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#CITES4SHARKS: Questions Answered

Feb. 12/13

The buzz is building. The meeting of the member countries to CITES this 3-14 March is just days away. As we sprint toward the main event, where officials will consider 70 proposals to protect species, including commercially valuable oceanic whitetip sharks, hammerheads, porbeagles sharks, manta rays and freshwater sawfish - we know we’re up for some tough battles ahead.

As a global, economically significant group, scuba divers are in a unique position to highlight the value of keeping sharks and rays populations healthy

Ania Budziak

This week, we asked Ania Budziak, Associate Director of Science and Policy and Project AWARE staffer on the front lines of our program work, to answer some top CITES-related questions.

Q: Why should we be concerned about international trade in plant and animal products?

A: We live in a world where we buy and sell virtually everything from everywhere. Wild plants and animals are no exception and their trade is valued at billions a year. We ship exotic woods from the Amazon to Hamburg, Germany, where I live. Porbeagle shark fins and meat make their way to tables in Europe, China and elsewhere. When international trade threatens a species’ survival, as it is in the case of CITES listed species, it must be monitored and controlled.

Q: How will protections under CITES make a difference for sharks and rays?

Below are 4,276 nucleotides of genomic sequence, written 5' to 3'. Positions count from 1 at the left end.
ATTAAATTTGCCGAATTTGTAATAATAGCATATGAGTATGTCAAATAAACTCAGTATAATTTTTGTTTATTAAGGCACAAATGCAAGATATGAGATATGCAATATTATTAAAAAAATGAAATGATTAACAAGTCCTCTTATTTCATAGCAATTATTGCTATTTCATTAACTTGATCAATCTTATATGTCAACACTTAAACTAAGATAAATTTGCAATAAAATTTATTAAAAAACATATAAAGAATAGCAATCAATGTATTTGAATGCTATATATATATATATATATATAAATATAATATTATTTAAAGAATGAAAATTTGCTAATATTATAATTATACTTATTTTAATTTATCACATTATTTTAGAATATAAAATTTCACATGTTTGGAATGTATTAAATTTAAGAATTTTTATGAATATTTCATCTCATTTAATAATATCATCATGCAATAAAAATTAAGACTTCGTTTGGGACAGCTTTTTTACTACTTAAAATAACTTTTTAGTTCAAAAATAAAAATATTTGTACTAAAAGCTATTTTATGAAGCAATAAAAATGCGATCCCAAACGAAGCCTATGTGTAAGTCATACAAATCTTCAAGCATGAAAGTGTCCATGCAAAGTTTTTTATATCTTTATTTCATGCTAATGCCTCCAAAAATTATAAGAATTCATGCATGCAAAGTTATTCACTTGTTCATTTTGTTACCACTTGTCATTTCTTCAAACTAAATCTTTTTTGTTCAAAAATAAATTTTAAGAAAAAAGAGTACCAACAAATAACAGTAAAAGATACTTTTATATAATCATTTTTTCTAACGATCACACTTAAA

A: Most shark and ray fishing and trade is either insufficiently controlled or completely unregulated. Healthy shark and ray populations support tourism, which in some coastal communities, territories and states around the world, underpins entire economies and its benefits are yet to be fully realized.  So CITES action is key, not only to keeping shark populations healthy, but also to long-term economic benefits that can be drawn from these populations.

Q: Why do the voices of divers matter in difficult, political battles like this one?

A: We’re an important stakeholder group whose consolidated voice has not been heard at this level of decision-making before. As a global, economically significant group, scuba divers are in a unique position to highlight the value of keeping sharks and rays populations healthy. I am privileged to be able to represent the scuba diver voice and I’m very hopeful that the upcoming meeting will bring about much needed protections for some of the most vulnerable sharks and rays.

How can you help? Sign the shark petition. Already signed? Send a letter direct to CITES leaders asking them to vote “Yes” for sharks and rays this March. We won’t have another chance at this for few years. And sharks can’t afford to wait.